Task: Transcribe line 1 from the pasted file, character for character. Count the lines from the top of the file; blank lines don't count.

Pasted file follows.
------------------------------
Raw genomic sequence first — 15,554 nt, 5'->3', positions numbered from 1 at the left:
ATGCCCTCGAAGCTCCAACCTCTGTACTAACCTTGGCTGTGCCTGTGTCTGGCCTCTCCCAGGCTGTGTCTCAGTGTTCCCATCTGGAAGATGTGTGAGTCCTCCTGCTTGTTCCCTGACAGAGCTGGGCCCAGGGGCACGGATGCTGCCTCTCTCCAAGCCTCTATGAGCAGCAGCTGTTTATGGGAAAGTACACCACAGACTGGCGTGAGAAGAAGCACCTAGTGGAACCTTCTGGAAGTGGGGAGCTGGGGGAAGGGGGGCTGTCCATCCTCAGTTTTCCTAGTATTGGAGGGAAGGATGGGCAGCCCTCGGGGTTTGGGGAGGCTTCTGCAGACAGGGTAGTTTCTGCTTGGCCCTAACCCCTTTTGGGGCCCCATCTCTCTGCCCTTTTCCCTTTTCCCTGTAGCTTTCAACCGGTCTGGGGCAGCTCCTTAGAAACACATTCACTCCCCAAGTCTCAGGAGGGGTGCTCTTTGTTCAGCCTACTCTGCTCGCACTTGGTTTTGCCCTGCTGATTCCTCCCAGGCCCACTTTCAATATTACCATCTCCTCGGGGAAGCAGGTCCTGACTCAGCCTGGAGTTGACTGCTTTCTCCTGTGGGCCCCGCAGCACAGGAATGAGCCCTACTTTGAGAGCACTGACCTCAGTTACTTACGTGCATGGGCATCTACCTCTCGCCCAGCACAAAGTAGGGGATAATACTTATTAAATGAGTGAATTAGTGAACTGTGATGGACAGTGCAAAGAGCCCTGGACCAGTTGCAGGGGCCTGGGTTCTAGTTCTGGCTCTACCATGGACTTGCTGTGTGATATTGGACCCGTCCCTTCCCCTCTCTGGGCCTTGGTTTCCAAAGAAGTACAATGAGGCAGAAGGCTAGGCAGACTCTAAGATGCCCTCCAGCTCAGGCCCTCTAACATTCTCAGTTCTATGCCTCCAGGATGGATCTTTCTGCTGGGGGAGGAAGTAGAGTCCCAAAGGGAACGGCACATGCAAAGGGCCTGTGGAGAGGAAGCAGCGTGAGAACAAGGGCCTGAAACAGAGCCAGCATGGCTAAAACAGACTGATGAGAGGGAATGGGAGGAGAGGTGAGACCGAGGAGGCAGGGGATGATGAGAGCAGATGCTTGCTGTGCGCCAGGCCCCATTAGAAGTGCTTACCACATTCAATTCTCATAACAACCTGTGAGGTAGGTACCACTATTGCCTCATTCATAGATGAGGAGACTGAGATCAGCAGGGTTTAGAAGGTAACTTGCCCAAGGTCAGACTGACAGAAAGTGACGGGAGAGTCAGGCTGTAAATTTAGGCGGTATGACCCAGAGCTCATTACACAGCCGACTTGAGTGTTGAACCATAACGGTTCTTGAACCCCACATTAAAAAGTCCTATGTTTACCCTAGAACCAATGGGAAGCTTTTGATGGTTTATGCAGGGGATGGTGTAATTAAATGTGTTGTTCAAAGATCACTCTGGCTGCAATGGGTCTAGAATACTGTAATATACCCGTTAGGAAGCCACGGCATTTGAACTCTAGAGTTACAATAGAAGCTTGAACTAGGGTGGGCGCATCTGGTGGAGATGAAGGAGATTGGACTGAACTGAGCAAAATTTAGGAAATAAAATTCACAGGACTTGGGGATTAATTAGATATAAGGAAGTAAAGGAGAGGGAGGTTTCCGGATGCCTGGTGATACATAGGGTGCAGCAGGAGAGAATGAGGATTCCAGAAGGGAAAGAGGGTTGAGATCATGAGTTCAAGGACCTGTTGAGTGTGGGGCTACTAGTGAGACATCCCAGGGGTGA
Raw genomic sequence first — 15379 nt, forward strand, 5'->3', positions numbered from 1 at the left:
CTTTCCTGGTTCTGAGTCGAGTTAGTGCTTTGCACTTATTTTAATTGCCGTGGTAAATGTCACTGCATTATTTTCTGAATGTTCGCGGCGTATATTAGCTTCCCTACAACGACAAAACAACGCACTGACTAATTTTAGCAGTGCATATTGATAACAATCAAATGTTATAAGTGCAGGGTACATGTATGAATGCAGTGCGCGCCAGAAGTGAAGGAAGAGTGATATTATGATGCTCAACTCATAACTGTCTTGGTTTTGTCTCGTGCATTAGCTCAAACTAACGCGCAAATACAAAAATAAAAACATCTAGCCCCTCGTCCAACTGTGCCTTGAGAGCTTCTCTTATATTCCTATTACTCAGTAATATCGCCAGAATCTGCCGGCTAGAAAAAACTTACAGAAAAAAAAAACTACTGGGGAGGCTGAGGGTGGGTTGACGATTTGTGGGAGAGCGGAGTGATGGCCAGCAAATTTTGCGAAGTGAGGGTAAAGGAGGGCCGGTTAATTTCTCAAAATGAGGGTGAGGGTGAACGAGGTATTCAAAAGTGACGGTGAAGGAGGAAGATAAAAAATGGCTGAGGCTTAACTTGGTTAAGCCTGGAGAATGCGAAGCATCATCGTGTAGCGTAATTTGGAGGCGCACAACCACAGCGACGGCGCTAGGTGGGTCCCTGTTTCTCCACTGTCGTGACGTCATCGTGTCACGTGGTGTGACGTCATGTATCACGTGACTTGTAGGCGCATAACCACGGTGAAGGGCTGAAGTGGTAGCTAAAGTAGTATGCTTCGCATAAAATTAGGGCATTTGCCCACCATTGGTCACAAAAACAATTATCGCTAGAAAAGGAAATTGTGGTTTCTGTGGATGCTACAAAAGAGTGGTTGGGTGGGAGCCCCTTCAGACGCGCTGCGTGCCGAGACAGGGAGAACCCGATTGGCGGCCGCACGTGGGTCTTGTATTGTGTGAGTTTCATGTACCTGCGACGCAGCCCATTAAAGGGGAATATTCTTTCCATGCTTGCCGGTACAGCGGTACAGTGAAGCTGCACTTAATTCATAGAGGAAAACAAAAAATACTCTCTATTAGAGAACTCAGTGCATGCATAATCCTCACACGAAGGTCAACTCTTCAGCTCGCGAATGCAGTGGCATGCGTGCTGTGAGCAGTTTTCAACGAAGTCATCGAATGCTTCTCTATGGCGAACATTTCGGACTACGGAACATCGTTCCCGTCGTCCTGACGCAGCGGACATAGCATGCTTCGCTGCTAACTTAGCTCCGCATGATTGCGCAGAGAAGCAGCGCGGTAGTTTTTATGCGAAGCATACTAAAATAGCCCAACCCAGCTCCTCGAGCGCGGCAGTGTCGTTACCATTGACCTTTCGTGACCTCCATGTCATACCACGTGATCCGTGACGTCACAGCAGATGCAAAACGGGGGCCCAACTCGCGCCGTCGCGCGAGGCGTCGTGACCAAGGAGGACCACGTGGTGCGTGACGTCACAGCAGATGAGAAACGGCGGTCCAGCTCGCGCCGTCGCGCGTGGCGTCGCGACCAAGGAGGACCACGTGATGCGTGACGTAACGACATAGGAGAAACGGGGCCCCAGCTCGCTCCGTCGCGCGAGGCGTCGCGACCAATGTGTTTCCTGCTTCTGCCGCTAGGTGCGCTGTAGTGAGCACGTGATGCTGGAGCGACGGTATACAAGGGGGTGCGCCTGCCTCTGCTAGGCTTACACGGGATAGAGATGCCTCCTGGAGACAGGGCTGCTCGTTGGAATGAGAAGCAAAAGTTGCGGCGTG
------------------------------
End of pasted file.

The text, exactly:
Raw genomic sequence first — 15,554 nt, 5'->3', positions numbered from 1 at the left: